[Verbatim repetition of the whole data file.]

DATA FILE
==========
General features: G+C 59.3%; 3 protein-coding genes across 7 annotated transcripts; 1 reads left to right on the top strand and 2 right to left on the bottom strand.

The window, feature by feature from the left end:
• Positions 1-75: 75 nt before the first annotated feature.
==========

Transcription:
General features: G+C 59.3%; 3 protein-coding genes across 7 annotated transcripts; 1 reads left to right on the top strand and 2 right to left on the bottom strand.

The window, feature by feature from the left end:
• Positions 1-75: 75 nt before the first annotated feature.